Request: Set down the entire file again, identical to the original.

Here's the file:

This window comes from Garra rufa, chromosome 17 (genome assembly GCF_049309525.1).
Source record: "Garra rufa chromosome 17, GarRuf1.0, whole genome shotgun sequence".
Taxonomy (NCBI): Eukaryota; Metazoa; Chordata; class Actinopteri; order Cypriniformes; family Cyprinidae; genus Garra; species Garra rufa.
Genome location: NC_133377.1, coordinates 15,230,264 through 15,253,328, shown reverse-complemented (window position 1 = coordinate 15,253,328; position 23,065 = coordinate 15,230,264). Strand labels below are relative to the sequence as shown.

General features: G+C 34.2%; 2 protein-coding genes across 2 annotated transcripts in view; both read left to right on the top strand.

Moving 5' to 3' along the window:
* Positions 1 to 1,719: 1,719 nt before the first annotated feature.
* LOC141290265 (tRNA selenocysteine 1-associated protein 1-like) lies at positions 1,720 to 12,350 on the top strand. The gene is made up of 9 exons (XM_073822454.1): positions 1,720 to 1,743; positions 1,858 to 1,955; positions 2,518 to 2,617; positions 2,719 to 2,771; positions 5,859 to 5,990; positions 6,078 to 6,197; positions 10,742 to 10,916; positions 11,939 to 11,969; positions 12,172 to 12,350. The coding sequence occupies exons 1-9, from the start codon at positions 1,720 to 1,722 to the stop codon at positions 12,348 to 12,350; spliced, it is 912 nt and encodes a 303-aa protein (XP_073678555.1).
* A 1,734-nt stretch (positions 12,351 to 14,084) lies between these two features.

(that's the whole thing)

This window comes from Garra rufa, chromosome 17 (genome assembly GCF_049309525.1).
Source record: "Garra rufa chromosome 17, GarRuf1.0, whole genome shotgun sequence".
Taxonomy (NCBI): Eukaryota; Metazoa; Chordata; class Actinopteri; order Cypriniformes; family Cyprinidae; genus Garra; species Garra rufa.
Genome location: NC_133377.1, coordinates 15,230,264 through 15,253,328, shown reverse-complemented (window position 1 = coordinate 15,253,328; position 23,065 = coordinate 15,230,264). Strand labels below are relative to the sequence as shown.

General features: G+C 34.2%; 2 protein-coding genes across 2 annotated transcripts in view; both read left to right on the top strand.

Moving 5' to 3' along the window:
* Positions 1 to 1,719: 1,719 nt before the first annotated feature.
* LOC141290265 (tRNA selenocysteine 1-associated protein 1-like) lies at positions 1,720 to 12,350 on the top strand. The gene is made up of 9 exons (XM_073822454.1): positions 1,720 to 1,743; positions 1,858 to 1,955; positions 2,518 to 2,617; positions 2,719 to 2,771; positions 5,859 to 5,990; positions 6,078 to 6,197; positions 10,742 to 10,916; positions 11,939 to 11,969; positions 12,172 to 12,350. The coding sequence occupies exons 1-9, from the start codon at positions 1,720 to 1,722 to the stop codon at positions 12,348 to 12,350; spliced, it is 912 nt and encodes a 303-aa protein (XP_073678555.1).
* A 1,734-nt stretch (positions 12,351 to 14,084) lies between these two features.